Ian: NA is a different character to TB and this has been shown in the consistent way he has dealt with the Press and his interviews on Dons Player. The negative emotions are not shown by NA, whereas you could see how TB was feeling by his facial expressions and tone of voice as much as by the words he uttered. TB was also a little too “matey” with the players and found it difficult to distance himself in times of trouble. This is possibly why the feeling existed that towards the end of his reign, TB had lost the confidence of his players. NA by contrast (and NC) appear to be distancing themselves to a professional distance off the training pitch and field of play. TB was more approachable by us and I think part of that was the way that TB was and part of it was the position he was in when he took over and his understanding of what the Club was about. In other words, his tenure was on a different step to the one that NA took over on. His strengths at the start, contributed to his weaknesses at the end due to the position we were in.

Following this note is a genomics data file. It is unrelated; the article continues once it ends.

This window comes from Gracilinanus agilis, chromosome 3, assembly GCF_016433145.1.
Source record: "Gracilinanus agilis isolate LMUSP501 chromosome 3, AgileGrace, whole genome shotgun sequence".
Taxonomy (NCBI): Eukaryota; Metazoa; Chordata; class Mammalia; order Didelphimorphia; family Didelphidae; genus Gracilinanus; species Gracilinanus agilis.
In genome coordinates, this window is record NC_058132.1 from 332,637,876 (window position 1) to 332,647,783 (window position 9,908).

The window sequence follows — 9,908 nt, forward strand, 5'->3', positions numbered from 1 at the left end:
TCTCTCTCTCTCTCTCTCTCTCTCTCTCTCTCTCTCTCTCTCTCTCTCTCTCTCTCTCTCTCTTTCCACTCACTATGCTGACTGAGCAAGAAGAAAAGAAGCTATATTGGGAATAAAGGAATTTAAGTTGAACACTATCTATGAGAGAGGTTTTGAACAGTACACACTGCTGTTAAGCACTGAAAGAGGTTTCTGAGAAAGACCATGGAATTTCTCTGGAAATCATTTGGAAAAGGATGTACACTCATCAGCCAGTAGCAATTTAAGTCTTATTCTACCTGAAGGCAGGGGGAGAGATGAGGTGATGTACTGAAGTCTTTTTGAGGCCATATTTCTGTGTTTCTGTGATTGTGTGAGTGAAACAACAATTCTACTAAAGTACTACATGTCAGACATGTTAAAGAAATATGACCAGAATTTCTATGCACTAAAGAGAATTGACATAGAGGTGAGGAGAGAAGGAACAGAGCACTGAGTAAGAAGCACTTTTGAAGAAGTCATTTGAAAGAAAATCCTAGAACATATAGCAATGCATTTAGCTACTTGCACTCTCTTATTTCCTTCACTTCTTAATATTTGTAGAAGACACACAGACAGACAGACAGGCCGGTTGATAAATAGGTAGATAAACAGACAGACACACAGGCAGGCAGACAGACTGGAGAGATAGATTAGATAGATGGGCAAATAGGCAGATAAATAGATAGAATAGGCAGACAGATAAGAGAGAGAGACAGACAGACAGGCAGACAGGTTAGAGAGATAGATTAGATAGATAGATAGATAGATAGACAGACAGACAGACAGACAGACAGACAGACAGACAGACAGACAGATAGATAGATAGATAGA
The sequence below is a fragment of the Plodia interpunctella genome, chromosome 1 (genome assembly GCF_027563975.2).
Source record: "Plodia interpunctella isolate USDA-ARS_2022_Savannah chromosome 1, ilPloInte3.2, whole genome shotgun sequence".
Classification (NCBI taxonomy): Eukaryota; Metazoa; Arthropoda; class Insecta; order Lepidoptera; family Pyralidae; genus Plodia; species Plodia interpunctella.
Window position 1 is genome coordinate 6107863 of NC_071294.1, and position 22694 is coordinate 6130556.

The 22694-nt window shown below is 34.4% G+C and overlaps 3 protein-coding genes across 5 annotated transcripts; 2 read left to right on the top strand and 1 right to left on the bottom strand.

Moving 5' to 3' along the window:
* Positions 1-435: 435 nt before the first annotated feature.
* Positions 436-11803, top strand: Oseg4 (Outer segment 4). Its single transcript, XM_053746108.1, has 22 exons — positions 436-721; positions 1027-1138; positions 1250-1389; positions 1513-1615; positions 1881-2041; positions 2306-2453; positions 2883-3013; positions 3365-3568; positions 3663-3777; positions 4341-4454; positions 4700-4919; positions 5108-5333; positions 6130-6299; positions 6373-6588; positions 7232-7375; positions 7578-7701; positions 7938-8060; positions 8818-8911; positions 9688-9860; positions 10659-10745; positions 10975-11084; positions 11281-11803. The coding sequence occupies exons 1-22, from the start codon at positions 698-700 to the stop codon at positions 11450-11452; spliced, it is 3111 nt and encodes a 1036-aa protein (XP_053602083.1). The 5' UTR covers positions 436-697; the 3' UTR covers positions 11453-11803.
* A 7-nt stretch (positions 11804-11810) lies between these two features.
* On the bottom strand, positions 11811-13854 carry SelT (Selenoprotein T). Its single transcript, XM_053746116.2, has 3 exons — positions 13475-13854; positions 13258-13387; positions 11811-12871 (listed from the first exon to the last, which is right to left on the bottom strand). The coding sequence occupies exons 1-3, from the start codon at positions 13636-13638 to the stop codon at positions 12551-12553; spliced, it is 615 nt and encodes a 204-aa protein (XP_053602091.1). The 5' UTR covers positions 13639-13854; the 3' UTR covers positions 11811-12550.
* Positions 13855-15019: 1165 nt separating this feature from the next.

Paul: I’d start with player recruitment. You can make a strong argument that the Dons struggled because of lazy recruitment for last two years. No player released at end of last season was recruited by a league club, some dropped two divisions. This season the signings were poor — Cummings, Harris, even Long — players offered substantial contracts and if rumours are true never properly scouted. Here Neal Ardley is light years ahead, we have tried to recruit a mix of experienced league players (Neil Sullivan, Alexander) and young players from higher clubs (Meades, Sainte-Luce, Dickinson). The signing of Bennett is perhaps the best example, I can’t see that Brown/Cash could have persuaded him to come on board.

Mark: TB was a great manager and proved himself at a variety of different levels, but maybe his first shot at League football came a bit too late in his career for him to adapt quickly.  But one area where I thought TB was better, and for which I miss him, was as a raconteur.  Put TB in front of a room-full of supporters at a meet-the-manager session, and he could entertain us all evening.

Marc: I think comparisons throw up what looks on the face of it an unfair criticism of Terry. Every appointment we have made has improved what we do as a club and as a team. That said I think Terry made bad signings at a crucial time and we almost paid the biggest price.